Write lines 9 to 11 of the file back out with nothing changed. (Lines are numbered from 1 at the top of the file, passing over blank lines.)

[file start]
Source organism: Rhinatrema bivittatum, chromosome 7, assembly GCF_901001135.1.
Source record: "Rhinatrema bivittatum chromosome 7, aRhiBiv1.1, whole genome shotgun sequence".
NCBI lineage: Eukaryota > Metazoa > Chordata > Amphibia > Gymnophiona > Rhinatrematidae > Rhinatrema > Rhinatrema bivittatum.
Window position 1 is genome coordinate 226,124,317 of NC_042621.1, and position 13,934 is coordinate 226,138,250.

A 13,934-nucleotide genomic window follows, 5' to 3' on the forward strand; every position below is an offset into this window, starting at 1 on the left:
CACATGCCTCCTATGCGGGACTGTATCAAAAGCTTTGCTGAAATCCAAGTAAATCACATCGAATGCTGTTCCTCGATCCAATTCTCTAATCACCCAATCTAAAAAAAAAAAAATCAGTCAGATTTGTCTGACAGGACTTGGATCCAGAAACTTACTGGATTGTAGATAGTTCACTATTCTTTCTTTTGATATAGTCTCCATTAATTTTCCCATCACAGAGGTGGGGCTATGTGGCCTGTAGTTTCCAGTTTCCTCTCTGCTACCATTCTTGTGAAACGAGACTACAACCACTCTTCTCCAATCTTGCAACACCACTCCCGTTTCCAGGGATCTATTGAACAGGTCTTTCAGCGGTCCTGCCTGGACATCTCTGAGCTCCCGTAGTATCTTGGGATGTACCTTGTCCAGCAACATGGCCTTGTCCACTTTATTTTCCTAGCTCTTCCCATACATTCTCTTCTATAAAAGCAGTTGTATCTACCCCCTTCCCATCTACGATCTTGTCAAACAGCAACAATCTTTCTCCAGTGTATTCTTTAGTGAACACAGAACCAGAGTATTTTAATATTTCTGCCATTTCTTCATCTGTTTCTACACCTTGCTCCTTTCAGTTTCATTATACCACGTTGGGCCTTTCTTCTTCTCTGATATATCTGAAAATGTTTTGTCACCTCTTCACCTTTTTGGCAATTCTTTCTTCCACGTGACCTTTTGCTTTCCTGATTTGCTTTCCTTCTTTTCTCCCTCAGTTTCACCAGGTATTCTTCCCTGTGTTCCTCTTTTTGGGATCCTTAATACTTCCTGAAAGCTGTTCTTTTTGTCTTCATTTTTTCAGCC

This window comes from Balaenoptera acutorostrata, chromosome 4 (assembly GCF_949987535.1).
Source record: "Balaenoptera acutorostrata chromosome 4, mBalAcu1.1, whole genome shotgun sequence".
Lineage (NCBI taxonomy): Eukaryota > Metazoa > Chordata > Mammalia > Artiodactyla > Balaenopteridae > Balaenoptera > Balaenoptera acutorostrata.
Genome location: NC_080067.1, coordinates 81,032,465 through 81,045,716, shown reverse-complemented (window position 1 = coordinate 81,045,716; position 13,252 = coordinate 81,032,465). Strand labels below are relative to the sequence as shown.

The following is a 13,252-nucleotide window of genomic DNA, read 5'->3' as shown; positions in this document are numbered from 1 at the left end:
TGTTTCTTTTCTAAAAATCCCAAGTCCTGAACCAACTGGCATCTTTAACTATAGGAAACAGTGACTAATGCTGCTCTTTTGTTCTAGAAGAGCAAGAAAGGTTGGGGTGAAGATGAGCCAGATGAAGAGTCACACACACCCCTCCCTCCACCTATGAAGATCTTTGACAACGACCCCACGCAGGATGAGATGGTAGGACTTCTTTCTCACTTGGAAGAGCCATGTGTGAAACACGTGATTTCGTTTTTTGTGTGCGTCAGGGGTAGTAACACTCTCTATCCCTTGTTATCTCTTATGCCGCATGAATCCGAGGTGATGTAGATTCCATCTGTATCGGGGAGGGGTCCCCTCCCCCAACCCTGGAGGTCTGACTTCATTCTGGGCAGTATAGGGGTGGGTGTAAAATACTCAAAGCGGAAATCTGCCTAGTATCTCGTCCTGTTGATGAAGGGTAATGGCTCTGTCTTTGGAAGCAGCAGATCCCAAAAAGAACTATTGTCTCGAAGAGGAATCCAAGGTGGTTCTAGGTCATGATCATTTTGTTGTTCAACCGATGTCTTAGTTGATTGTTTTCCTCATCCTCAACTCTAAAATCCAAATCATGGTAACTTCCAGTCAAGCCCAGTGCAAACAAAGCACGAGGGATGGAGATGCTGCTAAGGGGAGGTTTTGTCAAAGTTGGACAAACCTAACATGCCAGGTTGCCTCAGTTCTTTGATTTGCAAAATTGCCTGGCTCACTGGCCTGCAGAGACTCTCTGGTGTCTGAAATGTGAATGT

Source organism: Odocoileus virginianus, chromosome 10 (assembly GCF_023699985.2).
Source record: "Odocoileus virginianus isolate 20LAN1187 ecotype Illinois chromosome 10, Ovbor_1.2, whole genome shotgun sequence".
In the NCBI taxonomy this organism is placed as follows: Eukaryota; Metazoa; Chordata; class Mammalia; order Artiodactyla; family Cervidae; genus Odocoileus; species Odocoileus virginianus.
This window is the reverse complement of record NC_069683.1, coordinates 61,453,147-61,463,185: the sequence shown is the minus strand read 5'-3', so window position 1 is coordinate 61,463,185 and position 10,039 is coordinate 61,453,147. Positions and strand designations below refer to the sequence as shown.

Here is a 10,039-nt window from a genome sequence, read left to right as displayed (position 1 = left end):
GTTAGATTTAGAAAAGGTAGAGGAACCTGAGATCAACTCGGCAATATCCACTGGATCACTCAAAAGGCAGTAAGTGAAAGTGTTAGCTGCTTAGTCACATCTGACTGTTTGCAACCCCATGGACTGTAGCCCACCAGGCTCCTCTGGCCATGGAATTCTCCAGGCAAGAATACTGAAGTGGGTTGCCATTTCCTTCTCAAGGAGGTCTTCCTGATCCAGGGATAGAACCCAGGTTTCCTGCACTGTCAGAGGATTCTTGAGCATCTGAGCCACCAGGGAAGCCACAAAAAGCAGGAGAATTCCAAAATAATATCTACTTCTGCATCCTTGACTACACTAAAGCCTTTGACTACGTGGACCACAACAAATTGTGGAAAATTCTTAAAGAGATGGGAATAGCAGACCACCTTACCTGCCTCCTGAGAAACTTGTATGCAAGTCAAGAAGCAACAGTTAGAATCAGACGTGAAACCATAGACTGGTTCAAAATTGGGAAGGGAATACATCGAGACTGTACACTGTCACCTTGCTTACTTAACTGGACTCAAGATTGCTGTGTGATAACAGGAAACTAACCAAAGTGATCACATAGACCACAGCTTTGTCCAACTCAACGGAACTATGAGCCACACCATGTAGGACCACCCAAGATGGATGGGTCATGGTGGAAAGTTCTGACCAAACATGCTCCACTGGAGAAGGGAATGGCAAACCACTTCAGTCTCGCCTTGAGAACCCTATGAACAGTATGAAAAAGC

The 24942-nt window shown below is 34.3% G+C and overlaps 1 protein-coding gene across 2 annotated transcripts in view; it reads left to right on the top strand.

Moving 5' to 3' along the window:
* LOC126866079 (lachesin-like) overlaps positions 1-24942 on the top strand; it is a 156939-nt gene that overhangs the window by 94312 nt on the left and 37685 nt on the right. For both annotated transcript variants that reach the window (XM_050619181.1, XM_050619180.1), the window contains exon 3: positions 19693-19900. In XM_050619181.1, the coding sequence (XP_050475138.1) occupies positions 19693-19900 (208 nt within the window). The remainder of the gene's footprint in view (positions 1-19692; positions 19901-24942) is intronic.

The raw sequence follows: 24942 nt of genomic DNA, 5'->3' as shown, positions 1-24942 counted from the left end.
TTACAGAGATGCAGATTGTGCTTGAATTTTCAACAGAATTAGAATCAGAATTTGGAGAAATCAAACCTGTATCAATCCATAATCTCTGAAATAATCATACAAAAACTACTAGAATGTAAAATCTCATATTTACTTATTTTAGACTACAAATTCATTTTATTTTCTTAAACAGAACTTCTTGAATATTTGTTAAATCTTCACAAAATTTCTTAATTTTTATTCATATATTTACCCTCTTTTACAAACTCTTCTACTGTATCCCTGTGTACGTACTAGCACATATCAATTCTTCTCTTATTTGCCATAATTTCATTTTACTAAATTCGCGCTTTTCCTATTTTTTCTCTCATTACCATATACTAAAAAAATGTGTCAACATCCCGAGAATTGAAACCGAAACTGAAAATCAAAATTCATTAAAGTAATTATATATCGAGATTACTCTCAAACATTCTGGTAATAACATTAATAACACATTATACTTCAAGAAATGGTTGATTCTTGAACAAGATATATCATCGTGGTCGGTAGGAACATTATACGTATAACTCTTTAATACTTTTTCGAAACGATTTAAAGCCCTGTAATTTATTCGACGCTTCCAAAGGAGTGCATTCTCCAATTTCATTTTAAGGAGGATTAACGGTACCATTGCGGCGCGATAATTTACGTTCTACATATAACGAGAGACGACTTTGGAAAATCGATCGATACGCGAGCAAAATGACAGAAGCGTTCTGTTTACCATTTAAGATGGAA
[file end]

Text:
Lineage (NCBI taxonomy): Eukaryota > Metazoa > Chordata > Mammalia > Artiodactyla > Balaenopteridae > Balaenoptera > Balaenoptera acutorostrata.
Genome location: NC_080067.1, coordinates 81,032,465 through 81,045,716, shown reverse-complemented (window position 1 = coordinate 81,045,716; position 13,252 = coordinate 81,032,465). Strand labels below are relative to the sequence as shown.

The following is a 13,252-nucleotide window of genomic DNA, read 5'->3' as shown; positions in this document are numbered from 1 at the left end: